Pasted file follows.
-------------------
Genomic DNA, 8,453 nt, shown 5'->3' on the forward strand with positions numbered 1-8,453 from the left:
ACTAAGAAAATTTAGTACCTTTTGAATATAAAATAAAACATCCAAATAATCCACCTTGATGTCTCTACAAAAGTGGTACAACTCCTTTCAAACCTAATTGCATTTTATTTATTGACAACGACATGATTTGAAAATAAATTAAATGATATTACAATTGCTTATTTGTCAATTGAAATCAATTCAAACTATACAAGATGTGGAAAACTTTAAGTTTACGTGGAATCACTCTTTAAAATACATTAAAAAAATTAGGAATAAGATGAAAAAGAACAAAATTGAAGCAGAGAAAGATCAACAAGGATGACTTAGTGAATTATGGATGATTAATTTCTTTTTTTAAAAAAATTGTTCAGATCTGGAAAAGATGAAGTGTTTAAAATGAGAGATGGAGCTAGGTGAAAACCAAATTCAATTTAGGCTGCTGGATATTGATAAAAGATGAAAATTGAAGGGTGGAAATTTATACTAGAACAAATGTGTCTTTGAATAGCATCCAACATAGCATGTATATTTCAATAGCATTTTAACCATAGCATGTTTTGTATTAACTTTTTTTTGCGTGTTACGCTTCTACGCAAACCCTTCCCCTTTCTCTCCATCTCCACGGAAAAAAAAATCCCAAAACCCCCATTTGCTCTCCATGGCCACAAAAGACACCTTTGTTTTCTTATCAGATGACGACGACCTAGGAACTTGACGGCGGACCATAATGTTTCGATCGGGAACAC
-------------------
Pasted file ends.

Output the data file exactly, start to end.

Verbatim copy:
Genomic DNA, 8,453 nt, shown 5'->3' on the forward strand with positions numbered 1-8,453 from the left:
ACTAAGAAAATTTAGTACCTTTTGAATATAAAATAAAACATCCAAATAATCCACCTTGATGTCTCTACAAAAGTGGTACAACTCCTTTCAAACCTAATTGCATTTTATTTATTGACAACGACATGATTTGAAAATAAATTAAATGATATTACAATTGCTTATTTGTCAATTGAAATCAATTCAAACTATACAAGATGTGGAAAACTTTAAGTTTACGTGGAATCACTCTTTAAAATACATTAAAAAAATTAGGAATAAGATGAAAAAGAACAAAATTGAAGCAGAGAAAGATCAACAAGGATGACTTAGTGAATTATGGATGATTAATTTCTTTTTTTAAAAAAATTGTTCAGATCTGGAAAAGATGAAGTGTTTAAAATGAGAGATGGAGCTAGGTGAAAACCAAATTCAATTTAGGCTGCTGGATATTGATAAAAGATGAAAATTGAAGGGTGGAAATTTATACTAGAACAAATGTGTCTTTGAATAGCATCCAACATAGCATGTATATTTCAATAGCATTTTAACCATAGCATGTTTTGTATTAACTTTTTTTTGCGTGTTACGCTTCTACGCAAACCCTTCCCCTTTCTCTCCATCTCCACGGAAAAAAAAATCCCAAAACCCCCATTTGCTCTCCATGGCCACAAAAGACACCTTTGTTTTCTTATCAGATGACGACGACCTAGGAACTTGACGGCGGACCATAATGTTTCGATCGGGAACAC